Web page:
procedure for your carb. I can't see how it wouldn't contain pertinant
information to get you out of your situation.
If you don't have it, you can go to www.edelbrock.com and download it,
it is a .pdf file.
Oh yes... I know it well, LOL...
I'd like to print up a few hundred copies of the PDF manual--to use as
Actually, the main thing that's not being addressed here is the cruise
mode. The springs are advertised as bringing out Power Mode at a
certain vacuum pressure, but nothing is mentioned about when the cruise
mode comes into play.
Is it 10" Hg??? 8"? 6"?? The carb obviously does not go from idle
circuit to full-on power mode.
I need to figure that part out. Then I can play with rods, jets, and
springs according to find the balance I'm searching for.
The funniest part of the whole thing is...I've literally cost myself in
the thousands of dollars with everything I've been through (some
self-inflicted) with the truck. But in a sick way I like it, LOL...
I'm forcing myself to learn so much about all aspects of it and I love
FYI, the exact link for the manual is here:
Had it bookmarked on both the home PC's as well as the work PC for some
time now ;-)
Also emailed Edelbrock, and I'm still waiting to hear back.
Jon, I used to run these carbs as afb's ( 2) on my 426 S/S Belvedre
Ramcharger and played with jetting and metering rods for 25 years of
competition and did not find theem sensitive to these changes, keeping in
mind I was running flat out, but even driving part throttle around the pits
I did not see a problem. I don't think your entire issue lies with the carb,
it is somewhat large for you gearing and application as mentioned a 650
would be more inline. BTW GM sensors are narrow band for the most part.
600CFM is about right but 3.73 are not the best with that cam and it
would run a lot better with a 4.10 as it would get it on the cam
quicker and make better use of improved RPM range.
Yeah, but...I just had the rear axle rebuilt 7 or 8 months ago. I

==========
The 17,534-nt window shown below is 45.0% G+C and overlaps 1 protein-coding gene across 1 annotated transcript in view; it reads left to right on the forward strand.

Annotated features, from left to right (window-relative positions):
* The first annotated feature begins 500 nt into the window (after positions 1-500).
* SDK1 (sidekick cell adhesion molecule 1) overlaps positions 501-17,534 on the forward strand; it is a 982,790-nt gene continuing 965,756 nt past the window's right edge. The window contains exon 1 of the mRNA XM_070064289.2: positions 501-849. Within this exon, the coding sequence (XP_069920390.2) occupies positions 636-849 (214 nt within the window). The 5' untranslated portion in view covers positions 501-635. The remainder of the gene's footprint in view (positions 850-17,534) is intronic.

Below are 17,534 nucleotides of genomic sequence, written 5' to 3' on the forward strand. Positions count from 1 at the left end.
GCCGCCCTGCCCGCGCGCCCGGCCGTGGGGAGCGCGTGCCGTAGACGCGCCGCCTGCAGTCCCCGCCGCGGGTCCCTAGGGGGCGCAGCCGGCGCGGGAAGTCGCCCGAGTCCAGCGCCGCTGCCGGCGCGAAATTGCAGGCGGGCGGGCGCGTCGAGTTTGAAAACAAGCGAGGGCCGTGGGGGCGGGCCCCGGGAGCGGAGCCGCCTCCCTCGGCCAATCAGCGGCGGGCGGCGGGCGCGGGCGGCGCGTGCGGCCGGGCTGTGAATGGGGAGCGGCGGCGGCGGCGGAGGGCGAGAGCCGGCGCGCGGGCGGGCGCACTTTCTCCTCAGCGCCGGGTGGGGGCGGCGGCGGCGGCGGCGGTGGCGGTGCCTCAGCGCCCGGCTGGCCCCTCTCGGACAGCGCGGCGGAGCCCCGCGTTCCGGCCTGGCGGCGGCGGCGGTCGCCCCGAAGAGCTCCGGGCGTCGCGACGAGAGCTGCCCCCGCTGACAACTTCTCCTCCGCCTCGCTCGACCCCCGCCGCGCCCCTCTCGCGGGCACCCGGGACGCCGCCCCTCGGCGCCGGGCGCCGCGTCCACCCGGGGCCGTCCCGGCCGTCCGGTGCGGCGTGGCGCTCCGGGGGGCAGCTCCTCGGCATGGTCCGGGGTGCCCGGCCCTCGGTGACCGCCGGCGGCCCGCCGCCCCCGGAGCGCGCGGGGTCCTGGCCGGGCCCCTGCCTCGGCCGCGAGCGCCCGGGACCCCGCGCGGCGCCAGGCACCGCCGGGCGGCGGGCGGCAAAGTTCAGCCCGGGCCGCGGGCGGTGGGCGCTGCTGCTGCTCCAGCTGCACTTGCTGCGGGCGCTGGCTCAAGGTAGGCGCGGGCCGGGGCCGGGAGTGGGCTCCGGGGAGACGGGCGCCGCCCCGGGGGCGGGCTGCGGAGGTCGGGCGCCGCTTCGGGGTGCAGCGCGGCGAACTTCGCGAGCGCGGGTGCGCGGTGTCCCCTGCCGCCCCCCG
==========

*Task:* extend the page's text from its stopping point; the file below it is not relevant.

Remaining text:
don't want to do that again. I kind of consider the 3.73 a bit more
ideal than the 3.08's I had, or 4.10's. Just seems like a good
compromise between economy and power.
And I don't want to have to rev it up to get moving.
This why I keep coming back to swapping the cam for something better
suited to my truck.
I wholeheartedly agree. However I'm going to try to make due.
I did finally talk to Edelbrock's tech support folks. They answered
the question that has been bugging me: At what vacuum level do the rods
pop up into Cruise Mode?
They said with my 4" springs, that the onset of Cruise mode should
happen around 8" Hg of vacuum.
This pretty much coincides with what I have been observing on the
vacuum gauge. While driving down the road, the lean spot is basically
between 5" and 8" of vacuum. At 5", it isn't great, but it's really
noticable around 5.5"-8".
Oh well... Gonna try to pick up a couple of sets of metering rods on
the way home. Gonna get a set with the .068" cruise step. That should
take it almost all the way back to stock cruise settings, even with my
current jets (which are smaller than stock).
If this doesn't work, I'm going to go ahead and start cam shopping.
Will I need to remove the heads to do that, or just the intake,
rockers/rods/lifters, and any and everything else from the front of the
Try a 6 or 6.5 inch power valve. You might also reduce the size of
power valve to if possible. You may not find the fuel flow you need in
main jets for smooth transition without being too rich at times. You
could also try polishing the road with emery cloth to take a few
thousandth of on them and tweak the flow a bit.
Power valve? I thought Edelbrocks didn't have them!?
I did the following Google search: "power valve" site:edelbrock.com
Which searches the entire Edelbrock website for the exact phrase "power